NETHERLANDS – SPOA, the €1.2bn pension fund for public pharmacists in the Netherlands, has taken the initiative for an external investigation into its financial position and the functioning of its own board, it said.
The pension fund, seeking to break the deadlock between rank-and-file members and the occupational association (BPOA) over which institute is to carry out the investigation, recommended setting up a committee with representatives from all pharmacist branch organisations.
The committee would select the institute, define the questions for the inquiry and ensure an independent and thorough process.
That said, Raimond Siebesma, SPOA's director, stressed that the pension fund would only support an investigation being carried out "meticulously and by a competent bureau".
On its website, the pension fund suggested accountants KMPG, PwC and Deloitte as potential candidates for the inquiry.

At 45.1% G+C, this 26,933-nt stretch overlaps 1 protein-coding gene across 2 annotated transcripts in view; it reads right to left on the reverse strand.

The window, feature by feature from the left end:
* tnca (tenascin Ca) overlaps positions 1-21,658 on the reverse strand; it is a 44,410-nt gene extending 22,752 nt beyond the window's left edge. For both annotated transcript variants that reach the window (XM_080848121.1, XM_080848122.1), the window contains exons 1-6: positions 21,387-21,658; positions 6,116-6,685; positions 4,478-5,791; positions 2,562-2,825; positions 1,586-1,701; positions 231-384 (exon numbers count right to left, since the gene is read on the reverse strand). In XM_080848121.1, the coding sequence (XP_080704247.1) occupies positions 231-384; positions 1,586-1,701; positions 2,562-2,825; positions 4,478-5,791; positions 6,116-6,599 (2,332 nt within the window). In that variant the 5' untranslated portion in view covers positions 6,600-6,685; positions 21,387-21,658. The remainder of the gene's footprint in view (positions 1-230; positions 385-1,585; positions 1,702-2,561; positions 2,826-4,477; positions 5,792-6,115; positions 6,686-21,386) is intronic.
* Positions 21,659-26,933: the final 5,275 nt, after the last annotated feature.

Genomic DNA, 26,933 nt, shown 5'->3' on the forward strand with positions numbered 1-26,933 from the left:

Rob van Bakel, spokesman for the 450-member Association of Young Pharmacists (VJA), said his organisation was still considering the pension fund's proposal.
"We have been asking for an independent investigation for a year, and, during this period, we have only encountered opposition," he said.
Together with the Dutch Pharmacists Co-operative (Napco) and the Association of Circuit Pharmacies (ASKA), the VJA had advocated a thorough and independent investigation into the scheme's investment policy.
Huub Derksema, chairman at Napco, said: "We might take up a seat in the proposed committee, but I am still sceptical. If the pension fund gets too much say, the investigation won't be independent."
Earlier this week, he stressed the importance of an inquiry by an independent player, rather than by an accountant from the sector network.
He also suggested the pension fund and its occupational association were too intertwined, and that the scheme dictated its wishes to BPOA.
However, the board of the association – responsible for the pension plan – insisted on an investigation by a "reputable" player, such as one of the large accountant firms, and has decided to step down in June.
According to the Napco chairman, this could provide a solution for the long-term conflict.
"We might get a new board that is better at playing the ball," he said.